2. Don't overwork your pastry
When you're combining the ingredients for the dough, you want to just gently bring everything together and not overwork it. You don't want to encourage gluten formation, so it's a big no to kneading. What I do is just use my fork to bring all the ingredients to the edge of the bowl, till it looks like a little mound. That's as far as I go.
3. Don't get too greedy with your filling
I tend to think that more filling's always good, even though I should know better. If you pile too much filling on your dough, the crust won't be able to hold it in. Remember you need time for that pastry to set, so if you've got too much filling in there it won't be able to hold its shape that well. You'll notice my crust kinda just flattening out in certain areas — that's what'll happen when you're as greedy as I am
4. Leave enough of a border on your pastry
A 1-inch border at least please. You need enough pastry along the edges to hold in your filling, so while you'd not want a crazy amount of pastry it's good to have a little more to be on the safe side. When crimping the pastry, make sure there aren't any cracks. Seal up any with excess pastry dough, pinching them to make sure everything is well-sealed.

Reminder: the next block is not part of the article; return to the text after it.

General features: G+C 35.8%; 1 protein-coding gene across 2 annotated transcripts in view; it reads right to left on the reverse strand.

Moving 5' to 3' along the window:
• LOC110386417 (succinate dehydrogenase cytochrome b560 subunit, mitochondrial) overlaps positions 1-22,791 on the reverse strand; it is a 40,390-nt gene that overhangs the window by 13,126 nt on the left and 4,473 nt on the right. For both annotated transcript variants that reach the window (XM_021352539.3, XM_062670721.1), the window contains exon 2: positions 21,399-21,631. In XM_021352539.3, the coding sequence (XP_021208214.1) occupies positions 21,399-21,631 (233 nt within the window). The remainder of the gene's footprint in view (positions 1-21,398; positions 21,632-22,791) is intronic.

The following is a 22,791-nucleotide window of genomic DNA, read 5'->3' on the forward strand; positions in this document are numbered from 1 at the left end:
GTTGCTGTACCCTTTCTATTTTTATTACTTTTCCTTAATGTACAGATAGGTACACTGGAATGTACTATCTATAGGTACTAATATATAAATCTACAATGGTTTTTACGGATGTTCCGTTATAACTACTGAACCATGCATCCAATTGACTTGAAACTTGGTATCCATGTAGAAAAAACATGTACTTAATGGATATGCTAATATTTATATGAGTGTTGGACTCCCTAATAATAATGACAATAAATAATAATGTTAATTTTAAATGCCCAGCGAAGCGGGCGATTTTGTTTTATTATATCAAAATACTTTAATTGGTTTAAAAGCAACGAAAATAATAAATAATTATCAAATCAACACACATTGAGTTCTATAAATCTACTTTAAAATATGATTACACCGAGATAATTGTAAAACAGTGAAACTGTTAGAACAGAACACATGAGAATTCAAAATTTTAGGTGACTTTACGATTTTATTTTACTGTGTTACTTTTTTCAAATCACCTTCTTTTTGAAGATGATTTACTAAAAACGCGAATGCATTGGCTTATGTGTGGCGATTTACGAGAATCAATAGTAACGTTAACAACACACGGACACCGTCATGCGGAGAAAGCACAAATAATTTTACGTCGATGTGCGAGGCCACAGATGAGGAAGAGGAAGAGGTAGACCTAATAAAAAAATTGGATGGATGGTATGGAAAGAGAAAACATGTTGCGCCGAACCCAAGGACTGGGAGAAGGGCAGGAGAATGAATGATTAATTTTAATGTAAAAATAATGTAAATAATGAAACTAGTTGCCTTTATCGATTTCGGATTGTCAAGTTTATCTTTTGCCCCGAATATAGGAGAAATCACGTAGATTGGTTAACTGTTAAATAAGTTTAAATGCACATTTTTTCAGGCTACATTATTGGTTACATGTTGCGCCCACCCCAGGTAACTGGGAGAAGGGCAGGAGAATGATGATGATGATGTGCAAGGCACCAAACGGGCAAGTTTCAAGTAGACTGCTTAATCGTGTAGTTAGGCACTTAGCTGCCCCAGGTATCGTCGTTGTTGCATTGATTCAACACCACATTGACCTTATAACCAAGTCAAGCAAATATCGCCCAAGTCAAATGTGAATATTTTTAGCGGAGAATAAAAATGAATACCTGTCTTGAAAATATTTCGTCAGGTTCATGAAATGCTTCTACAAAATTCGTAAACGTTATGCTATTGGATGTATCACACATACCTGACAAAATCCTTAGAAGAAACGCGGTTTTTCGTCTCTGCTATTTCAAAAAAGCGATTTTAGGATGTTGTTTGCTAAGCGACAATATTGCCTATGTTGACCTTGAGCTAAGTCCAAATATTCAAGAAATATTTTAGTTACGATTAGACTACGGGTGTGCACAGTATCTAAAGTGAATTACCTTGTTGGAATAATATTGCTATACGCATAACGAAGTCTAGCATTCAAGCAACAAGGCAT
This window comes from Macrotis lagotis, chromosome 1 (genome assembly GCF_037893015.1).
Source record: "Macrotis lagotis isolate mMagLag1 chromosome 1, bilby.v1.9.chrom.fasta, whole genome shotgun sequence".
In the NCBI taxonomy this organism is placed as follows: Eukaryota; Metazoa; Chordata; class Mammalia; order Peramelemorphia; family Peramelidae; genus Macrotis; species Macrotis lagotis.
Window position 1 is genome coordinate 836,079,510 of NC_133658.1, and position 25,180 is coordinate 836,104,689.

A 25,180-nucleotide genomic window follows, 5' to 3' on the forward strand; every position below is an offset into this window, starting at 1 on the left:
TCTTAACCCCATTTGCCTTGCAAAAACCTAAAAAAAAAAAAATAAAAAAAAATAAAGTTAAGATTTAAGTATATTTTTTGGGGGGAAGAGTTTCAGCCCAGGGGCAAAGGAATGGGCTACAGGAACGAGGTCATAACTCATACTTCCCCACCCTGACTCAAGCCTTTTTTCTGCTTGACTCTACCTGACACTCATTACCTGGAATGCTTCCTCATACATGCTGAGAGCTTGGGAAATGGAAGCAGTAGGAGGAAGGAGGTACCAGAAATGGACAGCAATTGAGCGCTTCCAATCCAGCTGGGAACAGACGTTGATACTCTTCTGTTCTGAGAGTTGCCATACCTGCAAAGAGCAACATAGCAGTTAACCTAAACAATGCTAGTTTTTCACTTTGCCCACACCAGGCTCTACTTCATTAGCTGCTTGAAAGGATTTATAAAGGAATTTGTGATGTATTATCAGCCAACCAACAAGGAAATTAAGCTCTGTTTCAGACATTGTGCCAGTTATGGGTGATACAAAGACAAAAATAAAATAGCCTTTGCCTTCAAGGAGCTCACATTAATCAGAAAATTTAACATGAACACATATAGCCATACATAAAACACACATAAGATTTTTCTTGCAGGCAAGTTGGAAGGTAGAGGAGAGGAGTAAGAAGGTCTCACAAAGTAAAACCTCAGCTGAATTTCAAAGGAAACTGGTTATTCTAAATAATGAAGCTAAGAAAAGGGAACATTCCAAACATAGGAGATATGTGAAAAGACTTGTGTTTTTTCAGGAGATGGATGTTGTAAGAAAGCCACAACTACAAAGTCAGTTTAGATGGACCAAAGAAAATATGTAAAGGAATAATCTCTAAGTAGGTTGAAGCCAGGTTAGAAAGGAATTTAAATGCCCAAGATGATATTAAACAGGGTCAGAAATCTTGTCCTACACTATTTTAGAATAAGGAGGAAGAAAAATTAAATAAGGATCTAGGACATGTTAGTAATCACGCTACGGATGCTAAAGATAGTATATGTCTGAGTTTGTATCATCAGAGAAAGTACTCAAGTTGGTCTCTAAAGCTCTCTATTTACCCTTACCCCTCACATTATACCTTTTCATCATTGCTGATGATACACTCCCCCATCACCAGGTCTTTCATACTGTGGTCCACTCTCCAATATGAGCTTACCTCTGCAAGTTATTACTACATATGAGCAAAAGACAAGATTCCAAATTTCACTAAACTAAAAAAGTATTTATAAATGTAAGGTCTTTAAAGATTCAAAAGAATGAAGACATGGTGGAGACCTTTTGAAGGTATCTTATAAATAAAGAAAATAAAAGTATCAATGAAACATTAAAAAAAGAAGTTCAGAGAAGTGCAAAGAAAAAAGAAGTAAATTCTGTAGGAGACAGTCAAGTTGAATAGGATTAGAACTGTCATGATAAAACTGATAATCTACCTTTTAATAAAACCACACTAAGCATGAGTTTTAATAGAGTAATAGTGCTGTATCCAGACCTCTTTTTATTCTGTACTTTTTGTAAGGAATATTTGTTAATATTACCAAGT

You're pretty much on the way to making a good galette if you follow the tips above! This pastry is actually extremely versatile and forgiving. If you find it starting to get a little too soft to handle (ie butter risks the possibility of melting), just chuck it in the freezer for a good 10 minutes before continuing to roll it out. Want to make a savoury galette instead? Omit the sugar and you're good to go.
I had tons of strawberries on the verge of going bad, so that pretty much decided my filling. You can use blueberries, raspberries, or a mix of berries — any berry will work here. Stone fruits would be amazing too, as would apples. The general guideline is you wanna make sure the filling isn't too wet. Just toss your fruits in some sugar, squeeze a little lemon juice, and you're set. I used Kondo Honey Factory Honey Salt for my strawberries, and if you wanna use honey as well just be sure strain out the excess liquid before baking.
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Honey Strawberry Galette (4 mini galettes/1 big galette)
1 1/4 cup all-purpose flour
1/4 cup granulated sugar
1/2 cup (113g) salted butter, cut into small cubes*
1/4 cup cold water
450g strawberries, sliced**
1/2 cup Kondo Honey Factory Honey Salt
1 tablespoon lemon juice
1/2 teaspoon vanilla
1 egg yolk
1 tablespoon milk
Sugar, to sprinkle